Mission Impossible

Not sure if this should be under critique since it is such a specific thing, but here goes....

When I was sketching this face, I really wanted the metrics to be identical between the sans and serifed versions. I felt that would be a distinguishing feature, and handy for when a designer wanted to mix them together on a page. So far, I've developed them side by side to that end. However, I feel like I am at the point where I am playing tug-of-war trying to get them both to feel even, and not very well. The difficulty seems to be in the few letters that either don't have a serif on one or more sides (O, G, P, 2, 3, etc.) or vertical serifs (G, S, E, F, etc.)

Is keeping matching metrics worthwhile? Does it sound like a useful feature for end users? Is it even possible to pull off elegantly? If so, how might I get it to work: finer spacing, kerning pairs to the max, or another way?

Also, does the face feel too loose or too tight? Thank you all for taking a look at this.


  • Jack Jennings
    Without commenting on the challenge being worthwhile or not: you've made a couple of other design decisions that are making this harder.

    You might reconsider how condensed the face is, since that is restricting some of the leeway that you have to "hide" the serifs in. In a less condensed setting, your tracking would also be a bit looser, and the injection of serifs would not as noticeably upset the balance of counter spaces.

    You could also consider a different design for the serifs. Latin-style triangular serifs would be much easier to cheat into tricky places. Right now the crossbar of the T has to be large enough for the serifs, but ends up far too large in the sans. Non-square serifs could be squished into (e.g.) a smaller crossbar with less trouble than the design you're currently working with.

    Lastly, you could embrace the inconsistencies and make them into a design feature, but realize that puts you into a nice of "naive" type that may not be what you're after.
  • Chris Lozos
    Chris Lozos Posts: 1,458
    Back in the day, copyfitting to a layout was a big deal.  I don't think it is so much anymore in our digital world where type-size and leading can be fractional.  I would expect that you might make better type and sell more of it if it seemed to be evenly spaced than if you had to convince somebody of the importance of exactly equal font metrics.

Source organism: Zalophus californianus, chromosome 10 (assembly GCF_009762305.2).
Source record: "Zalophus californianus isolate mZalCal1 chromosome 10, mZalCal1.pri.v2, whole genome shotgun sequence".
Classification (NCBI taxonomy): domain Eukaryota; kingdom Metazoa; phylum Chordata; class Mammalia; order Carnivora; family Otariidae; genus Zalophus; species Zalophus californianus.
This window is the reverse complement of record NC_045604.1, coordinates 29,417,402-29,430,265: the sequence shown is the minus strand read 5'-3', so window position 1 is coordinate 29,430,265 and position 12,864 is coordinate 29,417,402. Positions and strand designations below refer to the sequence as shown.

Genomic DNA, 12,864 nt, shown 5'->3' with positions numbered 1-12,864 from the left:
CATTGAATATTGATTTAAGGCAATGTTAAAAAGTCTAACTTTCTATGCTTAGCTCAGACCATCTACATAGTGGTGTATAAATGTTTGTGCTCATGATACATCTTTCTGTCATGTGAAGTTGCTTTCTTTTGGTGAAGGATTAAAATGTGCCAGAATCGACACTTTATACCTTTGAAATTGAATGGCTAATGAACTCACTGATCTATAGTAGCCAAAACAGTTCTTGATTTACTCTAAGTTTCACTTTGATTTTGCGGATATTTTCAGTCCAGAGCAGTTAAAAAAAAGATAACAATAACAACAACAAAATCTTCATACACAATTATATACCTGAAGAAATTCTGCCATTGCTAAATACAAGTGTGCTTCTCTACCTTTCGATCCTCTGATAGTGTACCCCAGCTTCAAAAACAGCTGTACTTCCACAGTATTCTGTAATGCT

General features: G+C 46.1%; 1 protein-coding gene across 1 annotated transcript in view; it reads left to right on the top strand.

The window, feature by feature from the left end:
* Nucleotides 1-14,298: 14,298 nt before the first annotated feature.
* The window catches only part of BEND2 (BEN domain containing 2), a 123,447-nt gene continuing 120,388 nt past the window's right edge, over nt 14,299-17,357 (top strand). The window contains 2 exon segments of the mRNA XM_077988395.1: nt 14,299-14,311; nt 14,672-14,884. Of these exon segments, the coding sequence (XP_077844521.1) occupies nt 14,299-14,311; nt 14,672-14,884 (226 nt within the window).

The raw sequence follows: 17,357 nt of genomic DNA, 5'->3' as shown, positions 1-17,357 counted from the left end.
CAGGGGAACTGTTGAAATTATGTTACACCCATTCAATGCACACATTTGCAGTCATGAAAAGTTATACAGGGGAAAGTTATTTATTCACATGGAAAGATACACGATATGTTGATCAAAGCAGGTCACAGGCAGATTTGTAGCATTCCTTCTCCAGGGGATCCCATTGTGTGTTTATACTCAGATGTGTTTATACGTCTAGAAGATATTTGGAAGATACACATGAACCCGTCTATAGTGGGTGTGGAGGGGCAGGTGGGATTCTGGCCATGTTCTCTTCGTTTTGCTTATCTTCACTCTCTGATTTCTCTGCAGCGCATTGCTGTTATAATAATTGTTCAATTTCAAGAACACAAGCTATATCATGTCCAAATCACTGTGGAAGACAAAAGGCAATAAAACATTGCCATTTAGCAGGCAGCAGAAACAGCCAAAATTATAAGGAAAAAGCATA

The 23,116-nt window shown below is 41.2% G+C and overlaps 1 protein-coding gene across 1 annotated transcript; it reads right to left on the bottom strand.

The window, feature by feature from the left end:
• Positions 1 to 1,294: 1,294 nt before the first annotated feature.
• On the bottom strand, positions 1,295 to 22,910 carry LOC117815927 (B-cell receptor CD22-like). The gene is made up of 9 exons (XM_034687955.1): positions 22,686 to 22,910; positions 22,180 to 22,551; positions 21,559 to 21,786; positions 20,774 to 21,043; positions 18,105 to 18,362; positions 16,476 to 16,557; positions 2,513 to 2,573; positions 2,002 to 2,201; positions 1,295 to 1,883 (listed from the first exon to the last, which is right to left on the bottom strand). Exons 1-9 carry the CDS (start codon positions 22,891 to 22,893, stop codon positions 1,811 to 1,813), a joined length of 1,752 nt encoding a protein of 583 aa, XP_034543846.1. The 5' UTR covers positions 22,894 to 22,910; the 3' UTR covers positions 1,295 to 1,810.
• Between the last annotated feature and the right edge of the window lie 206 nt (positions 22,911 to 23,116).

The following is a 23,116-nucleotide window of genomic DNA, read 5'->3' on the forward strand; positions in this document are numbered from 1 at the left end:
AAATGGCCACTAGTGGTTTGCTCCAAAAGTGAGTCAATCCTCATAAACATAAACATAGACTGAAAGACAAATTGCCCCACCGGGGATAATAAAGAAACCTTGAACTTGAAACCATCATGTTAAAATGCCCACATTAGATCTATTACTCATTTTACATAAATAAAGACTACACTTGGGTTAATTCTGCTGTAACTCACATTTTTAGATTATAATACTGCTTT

• Ray Larabie
    Ray Larabie Posts: 1,385
    I can't even imagine a plausible application where you'd need a sans and a serif headliner to match spacing except in monospaced fonts.
  • Choz Cunningham
    Tonight, I've played around with non-matching metrics and, plain and simple, it looks much better. Both seem to do best very tightly set. I'm glad that none of you think the original idea is of major value.

    Jack, I am going more for "rustic" than "naive". The design was inspired largely by a variety of letterpress poster type popular here with some this and that smooshed in. I'll take another look at the T.
  • PabloImpallari
    Also keep working on improving proportions.
    /H /B /U /O looks narrow compared to /F /M

  • Dave Crossland
    Dave Crossland Posts: 1,395
    Commercial Type recently presented a super family with a few genres that share metrics, so users can swap Sans to Serif and see zero reflow. For the newspaper client this was important.

    I agree the narrow design makes it harder
  • Choz Cunningham
    Choz Cunningham Posts: 18
    edited July 2015
    @Pablo: The /M i narrowed (a second time) and it really looks nicer. Thanks.

    @Pablo, @Jack: I think the T looks huge and kind of.... hmm, in both styles. I came up with a solution I'm pretty happy with, however! I created a pile of ligatures for /T and /F pairings. As I did, the /T narrowed on whichever side mated its partner. It narrows the /T maybe 12%, and doesn't look bad to me.

    I think I put an example /T lig on twit/face/tumb/insta ("exclamachine" on all of them). 

    @Dave, I think matching metrics on sans and serif is an idea I will return to, but on a project with much smaller, less slabby serifs. Maybe when I'm working with a Multiple Master.